Is Inheritance Considered Community Property in California? An Attorney Answers


An inheritance can be quite bittersweet. Whether the deceased left you material objects, real estate, or a sum of money, you are now the steward of part of someone’s legacy. If you’re married and contemplating separation or a divorce, this gift—no matter how long ago it was received—can become even more complicated.

California is one of only nine states around the nation to recognize community property in a marriage. Therefore, the question of the characterization of an inheritance can be quite challenging and stir up a variety of emotions in both you and your spouse (or ex).

Establishing whether an inheritance is community or separate property hinges on the answers to three questions:

  1. Was the inheritance left to you alone?
  2. Was the property of the inheritance commingled (mixed) with community property assets or expenses?
  3. Was the property of the inheritance transmuted?

Let’s take each of these in turn.

Was the Inheritance Left to You Alone?

In order to be considered separate property, an inheritance must have been bequeathed to you and you alone. If the will and testament or trust named you and your spouse as beneficiaries, then the inheritance is likely considered community property. However, if the decedent named only you in their bequest, the property you inherited is likely separate property.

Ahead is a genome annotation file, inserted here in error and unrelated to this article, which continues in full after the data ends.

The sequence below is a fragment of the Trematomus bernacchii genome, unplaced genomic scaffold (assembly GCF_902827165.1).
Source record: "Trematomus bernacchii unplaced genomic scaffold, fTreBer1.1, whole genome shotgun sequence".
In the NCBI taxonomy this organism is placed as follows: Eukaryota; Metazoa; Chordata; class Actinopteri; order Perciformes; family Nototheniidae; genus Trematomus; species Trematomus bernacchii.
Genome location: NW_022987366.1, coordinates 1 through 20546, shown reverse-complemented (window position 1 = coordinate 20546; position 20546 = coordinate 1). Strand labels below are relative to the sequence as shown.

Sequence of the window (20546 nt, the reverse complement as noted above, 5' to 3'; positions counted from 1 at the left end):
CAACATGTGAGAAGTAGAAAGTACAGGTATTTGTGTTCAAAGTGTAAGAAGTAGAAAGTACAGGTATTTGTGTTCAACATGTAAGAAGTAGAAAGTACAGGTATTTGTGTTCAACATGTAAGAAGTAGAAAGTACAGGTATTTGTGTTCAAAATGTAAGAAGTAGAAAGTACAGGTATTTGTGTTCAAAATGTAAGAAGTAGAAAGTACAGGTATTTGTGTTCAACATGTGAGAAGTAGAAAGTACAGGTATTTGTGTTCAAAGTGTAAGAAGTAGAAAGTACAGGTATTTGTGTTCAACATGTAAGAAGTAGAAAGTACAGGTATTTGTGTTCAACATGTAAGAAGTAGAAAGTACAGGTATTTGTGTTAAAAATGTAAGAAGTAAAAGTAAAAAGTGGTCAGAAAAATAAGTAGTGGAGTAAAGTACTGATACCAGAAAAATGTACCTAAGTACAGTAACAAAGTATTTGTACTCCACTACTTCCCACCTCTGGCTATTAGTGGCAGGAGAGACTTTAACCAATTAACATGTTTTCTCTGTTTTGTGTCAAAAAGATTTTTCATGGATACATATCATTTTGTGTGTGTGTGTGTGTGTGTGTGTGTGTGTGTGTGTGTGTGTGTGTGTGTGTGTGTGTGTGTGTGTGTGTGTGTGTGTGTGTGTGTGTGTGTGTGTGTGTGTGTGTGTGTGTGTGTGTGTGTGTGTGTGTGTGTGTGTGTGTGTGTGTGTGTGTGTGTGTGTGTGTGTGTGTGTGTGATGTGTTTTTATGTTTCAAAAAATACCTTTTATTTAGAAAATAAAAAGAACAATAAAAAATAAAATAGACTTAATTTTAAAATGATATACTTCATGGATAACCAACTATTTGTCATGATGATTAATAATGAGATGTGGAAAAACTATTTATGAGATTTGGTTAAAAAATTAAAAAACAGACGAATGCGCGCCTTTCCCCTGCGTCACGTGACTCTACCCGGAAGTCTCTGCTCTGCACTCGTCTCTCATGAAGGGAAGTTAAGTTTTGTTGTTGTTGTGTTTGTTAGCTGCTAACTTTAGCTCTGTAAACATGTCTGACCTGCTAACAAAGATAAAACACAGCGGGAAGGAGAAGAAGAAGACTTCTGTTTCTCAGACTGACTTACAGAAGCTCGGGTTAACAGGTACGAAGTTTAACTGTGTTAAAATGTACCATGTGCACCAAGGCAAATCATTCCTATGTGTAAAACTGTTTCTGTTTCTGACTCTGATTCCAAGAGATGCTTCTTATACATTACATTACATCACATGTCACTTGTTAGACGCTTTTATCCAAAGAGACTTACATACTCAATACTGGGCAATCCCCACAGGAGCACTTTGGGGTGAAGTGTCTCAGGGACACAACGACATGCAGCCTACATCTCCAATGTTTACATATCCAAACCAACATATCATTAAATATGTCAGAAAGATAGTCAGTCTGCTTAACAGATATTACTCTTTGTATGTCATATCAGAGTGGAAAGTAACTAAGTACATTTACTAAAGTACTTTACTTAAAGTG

When we talk about property, we’re referring to money and all things money can buy, including real estate, investments and material objects. Typically, separate property objects (like art, jewelry, dinnerware, etc.) remain separate property no matter who uses them or how often unless you explicitly gift them or specifically agree (in writing) otherwise. However, separate property money, investment, and real estate can get a bit more complicated, depending on how they’re used (often known as commingling).

Q: Is an inheritance considered community property if it was left to you alone?

A: No. If it was bequeathed to you and you alone, then it is your separate property unless you commingle or transmute your separate property. It does not matter whether you received this inheritance prior to, during, or after your marriage. If it came to you alone, it’s yours!

Was the Inheritance Commingled?

Commingling means the use of separate property for the benefit of the community. For example, if you inherited a home and you and your spouse live in it during the marriage, then part of the property may be considered community. Similarly, if you inherited a sum of money and your spouse makes deposits to the bank account where you save it, some of this money may become part of the community. Lastly, if you spend your separate property on your spouse or on the community, you have effectively signed away your claims to it being your separate property.

Q: Is an inheritance considered community property if it was commingled?